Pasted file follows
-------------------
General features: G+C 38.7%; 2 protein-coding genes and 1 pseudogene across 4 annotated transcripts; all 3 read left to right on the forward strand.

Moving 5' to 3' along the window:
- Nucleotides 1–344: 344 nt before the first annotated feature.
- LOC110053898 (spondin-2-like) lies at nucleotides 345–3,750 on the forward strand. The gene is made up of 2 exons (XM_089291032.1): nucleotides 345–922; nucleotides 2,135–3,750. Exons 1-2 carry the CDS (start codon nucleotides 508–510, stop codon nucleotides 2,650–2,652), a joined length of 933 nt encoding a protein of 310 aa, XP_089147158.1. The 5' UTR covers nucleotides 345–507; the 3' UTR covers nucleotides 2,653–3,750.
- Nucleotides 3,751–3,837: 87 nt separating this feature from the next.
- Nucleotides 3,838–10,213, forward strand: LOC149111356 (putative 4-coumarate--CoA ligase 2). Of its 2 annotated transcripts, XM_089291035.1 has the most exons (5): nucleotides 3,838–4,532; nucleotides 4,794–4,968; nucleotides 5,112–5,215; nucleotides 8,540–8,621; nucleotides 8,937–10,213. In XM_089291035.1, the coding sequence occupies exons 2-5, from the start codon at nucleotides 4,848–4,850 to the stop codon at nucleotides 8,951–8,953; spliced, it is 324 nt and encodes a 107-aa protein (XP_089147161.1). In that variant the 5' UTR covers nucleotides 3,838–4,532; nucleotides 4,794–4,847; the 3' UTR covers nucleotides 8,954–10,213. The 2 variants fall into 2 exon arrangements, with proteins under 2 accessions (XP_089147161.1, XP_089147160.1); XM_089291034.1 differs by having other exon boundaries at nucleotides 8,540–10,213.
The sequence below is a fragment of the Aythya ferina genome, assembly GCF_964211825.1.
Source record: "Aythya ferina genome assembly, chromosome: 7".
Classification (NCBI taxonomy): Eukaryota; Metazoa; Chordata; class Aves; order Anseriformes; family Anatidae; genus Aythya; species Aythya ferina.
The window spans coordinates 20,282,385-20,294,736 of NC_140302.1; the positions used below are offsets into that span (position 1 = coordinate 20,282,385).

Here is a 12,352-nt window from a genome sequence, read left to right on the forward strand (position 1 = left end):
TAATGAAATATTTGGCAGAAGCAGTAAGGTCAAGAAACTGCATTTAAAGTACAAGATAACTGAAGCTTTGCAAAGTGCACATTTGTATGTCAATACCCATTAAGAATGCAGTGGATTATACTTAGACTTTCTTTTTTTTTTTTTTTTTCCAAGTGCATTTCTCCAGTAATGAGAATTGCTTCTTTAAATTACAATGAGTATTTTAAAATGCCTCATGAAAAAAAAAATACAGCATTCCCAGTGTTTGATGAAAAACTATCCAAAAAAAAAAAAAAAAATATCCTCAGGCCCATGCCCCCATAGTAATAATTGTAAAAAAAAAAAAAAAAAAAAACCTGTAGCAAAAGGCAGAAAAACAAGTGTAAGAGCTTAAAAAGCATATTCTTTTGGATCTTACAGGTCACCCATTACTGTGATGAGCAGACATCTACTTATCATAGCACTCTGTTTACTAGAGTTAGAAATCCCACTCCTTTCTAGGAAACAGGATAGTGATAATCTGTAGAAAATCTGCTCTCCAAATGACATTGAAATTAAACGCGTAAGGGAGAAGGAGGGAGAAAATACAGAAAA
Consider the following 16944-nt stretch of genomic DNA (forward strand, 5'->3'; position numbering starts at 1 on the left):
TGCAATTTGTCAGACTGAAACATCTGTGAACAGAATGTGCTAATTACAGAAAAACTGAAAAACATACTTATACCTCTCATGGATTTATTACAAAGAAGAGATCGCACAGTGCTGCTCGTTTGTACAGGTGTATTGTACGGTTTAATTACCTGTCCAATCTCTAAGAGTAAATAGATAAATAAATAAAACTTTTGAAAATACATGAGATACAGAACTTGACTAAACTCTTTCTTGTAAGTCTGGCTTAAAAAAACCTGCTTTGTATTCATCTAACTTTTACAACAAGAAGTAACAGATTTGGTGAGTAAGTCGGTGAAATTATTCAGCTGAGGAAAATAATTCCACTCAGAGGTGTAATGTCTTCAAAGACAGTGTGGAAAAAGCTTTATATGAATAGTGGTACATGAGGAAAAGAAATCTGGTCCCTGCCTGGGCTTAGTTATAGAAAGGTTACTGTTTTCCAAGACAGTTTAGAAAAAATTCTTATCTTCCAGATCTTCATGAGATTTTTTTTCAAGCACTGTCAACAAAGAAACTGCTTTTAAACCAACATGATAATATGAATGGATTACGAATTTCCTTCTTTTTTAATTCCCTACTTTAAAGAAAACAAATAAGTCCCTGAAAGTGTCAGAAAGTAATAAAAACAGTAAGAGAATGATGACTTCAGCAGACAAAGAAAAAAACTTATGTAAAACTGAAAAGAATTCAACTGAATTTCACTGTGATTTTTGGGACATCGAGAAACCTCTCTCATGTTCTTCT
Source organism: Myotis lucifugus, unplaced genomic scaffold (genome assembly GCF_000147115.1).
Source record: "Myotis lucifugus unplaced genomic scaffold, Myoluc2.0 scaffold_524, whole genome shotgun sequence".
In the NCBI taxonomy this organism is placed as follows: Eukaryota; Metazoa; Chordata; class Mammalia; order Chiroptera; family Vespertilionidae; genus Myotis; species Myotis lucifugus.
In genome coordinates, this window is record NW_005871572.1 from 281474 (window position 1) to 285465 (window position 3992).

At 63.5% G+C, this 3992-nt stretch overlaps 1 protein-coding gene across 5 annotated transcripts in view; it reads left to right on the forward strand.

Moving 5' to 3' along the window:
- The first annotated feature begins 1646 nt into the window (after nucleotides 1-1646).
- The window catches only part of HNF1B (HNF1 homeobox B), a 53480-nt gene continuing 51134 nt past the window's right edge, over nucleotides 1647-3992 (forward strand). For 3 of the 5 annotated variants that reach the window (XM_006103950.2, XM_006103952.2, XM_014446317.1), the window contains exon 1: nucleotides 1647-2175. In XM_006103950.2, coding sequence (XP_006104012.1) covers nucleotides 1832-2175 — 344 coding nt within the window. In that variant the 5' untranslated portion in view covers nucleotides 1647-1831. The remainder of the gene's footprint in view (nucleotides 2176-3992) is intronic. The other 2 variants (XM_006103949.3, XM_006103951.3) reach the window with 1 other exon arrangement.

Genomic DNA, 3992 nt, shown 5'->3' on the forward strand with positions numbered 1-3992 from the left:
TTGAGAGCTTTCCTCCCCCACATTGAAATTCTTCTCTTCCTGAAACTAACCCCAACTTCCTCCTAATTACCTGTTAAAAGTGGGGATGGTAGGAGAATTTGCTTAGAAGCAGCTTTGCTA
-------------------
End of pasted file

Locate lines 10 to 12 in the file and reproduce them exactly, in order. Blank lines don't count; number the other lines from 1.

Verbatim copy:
The window spans coordinates 20,282,385-20,294,736 of NC_140302.1; the positions used below are offsets into that span (position 1 = coordinate 20,282,385).

Here is a 12,352-nt window from a genome sequence, read left to right on the forward strand (position 1 = left end):
TAATGAAATATTTGGCAGAAGCAGTAAGGTCAAGAAACTGCATTTAAAGTACAAGATAACTGAAGCTTTGCAAAGTGCACATTTGTATGTCAATACCCATTAAGAATGCAGTGGATTATACTTAGACTTTCTTTTTTTTTTTTTTTTTCCAAGTGCATTTCTCCAGTAATGAGAATTGCTTCTTTAAATTACAATGAGTATTTTAAAATGCCTCATGAAAAAAAAAATACAGCATTCCCAGTGTTTGATGAAAAACTATCCAAAAAAAAAAAAAAAAATATCCTCAGGCCCATGCCCCCATAGTAATAATTGTAAAAAAAAAAAAAAAAAAAAACCTGTAGCAAAAGGCAGAAAAACAAGTGTAAGAGCTTAAAAAGCATATTCTTTTGGATCTTACAGGTCACCCATTACTGTGATGAGCAGACATCTACTTATCATAGCACTCTGTTTACTAGAGTTAGAAATCCCACTCCTTTCTAGGAAACAGGATAGTGATAATCTGTAGAAAATCTGCTCTCCAAATGACATTGAAATTAAACGCGTAAGGGAGAAGGAGGGAGAAAATACAGAAAA